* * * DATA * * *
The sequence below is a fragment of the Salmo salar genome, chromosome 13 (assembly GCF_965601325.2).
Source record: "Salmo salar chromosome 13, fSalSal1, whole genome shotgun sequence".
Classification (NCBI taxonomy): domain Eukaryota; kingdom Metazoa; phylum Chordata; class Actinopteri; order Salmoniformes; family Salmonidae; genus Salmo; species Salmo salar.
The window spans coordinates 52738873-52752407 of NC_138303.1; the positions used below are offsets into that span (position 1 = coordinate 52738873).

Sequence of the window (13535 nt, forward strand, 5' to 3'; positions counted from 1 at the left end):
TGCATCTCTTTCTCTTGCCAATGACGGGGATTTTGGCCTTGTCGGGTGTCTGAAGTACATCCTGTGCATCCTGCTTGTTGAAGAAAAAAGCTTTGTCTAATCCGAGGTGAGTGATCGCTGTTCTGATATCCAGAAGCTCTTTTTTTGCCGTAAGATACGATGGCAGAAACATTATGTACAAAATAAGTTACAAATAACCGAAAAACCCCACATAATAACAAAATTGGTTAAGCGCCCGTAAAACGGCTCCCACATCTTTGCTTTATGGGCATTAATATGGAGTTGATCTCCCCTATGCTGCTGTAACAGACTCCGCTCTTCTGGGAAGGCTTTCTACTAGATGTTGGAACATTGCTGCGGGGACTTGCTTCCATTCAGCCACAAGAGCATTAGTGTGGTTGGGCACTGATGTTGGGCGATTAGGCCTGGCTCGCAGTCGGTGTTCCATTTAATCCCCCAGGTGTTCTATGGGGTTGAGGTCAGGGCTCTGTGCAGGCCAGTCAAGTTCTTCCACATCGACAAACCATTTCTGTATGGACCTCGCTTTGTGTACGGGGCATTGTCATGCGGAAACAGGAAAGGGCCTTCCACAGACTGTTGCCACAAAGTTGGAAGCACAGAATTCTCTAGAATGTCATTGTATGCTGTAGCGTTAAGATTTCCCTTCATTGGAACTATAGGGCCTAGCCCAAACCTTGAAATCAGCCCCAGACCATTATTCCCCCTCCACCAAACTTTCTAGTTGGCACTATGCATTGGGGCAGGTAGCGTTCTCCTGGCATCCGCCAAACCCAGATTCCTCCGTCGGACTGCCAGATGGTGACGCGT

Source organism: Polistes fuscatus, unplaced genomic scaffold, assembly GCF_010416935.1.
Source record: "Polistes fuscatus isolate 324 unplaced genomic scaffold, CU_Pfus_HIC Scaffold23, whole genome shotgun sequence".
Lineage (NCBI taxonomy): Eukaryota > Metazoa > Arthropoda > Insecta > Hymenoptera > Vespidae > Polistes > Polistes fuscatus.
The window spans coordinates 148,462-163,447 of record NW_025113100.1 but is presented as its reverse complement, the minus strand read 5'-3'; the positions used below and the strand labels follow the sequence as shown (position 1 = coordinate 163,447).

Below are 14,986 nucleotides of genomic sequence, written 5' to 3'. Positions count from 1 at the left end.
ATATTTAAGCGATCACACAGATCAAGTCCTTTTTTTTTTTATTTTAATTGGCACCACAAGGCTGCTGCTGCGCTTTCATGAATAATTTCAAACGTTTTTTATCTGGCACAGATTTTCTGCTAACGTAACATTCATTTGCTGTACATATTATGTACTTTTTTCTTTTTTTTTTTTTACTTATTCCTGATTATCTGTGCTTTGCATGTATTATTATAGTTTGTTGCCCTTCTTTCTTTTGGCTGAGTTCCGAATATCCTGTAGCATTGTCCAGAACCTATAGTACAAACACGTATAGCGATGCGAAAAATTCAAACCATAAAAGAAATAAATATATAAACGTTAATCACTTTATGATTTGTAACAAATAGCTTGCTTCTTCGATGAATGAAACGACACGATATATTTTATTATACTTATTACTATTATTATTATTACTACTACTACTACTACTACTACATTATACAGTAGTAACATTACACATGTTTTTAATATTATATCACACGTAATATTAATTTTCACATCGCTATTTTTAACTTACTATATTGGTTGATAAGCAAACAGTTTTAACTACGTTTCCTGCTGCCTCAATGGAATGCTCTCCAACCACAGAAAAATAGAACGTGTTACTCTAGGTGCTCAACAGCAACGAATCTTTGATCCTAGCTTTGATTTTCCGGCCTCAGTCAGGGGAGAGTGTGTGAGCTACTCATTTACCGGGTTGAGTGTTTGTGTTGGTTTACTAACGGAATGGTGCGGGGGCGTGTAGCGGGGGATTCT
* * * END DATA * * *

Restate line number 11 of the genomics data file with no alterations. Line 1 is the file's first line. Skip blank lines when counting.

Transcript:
Below are 14,986 nucleotides of genomic sequence, written 5' to 3'. Positions count from 1 at the left end.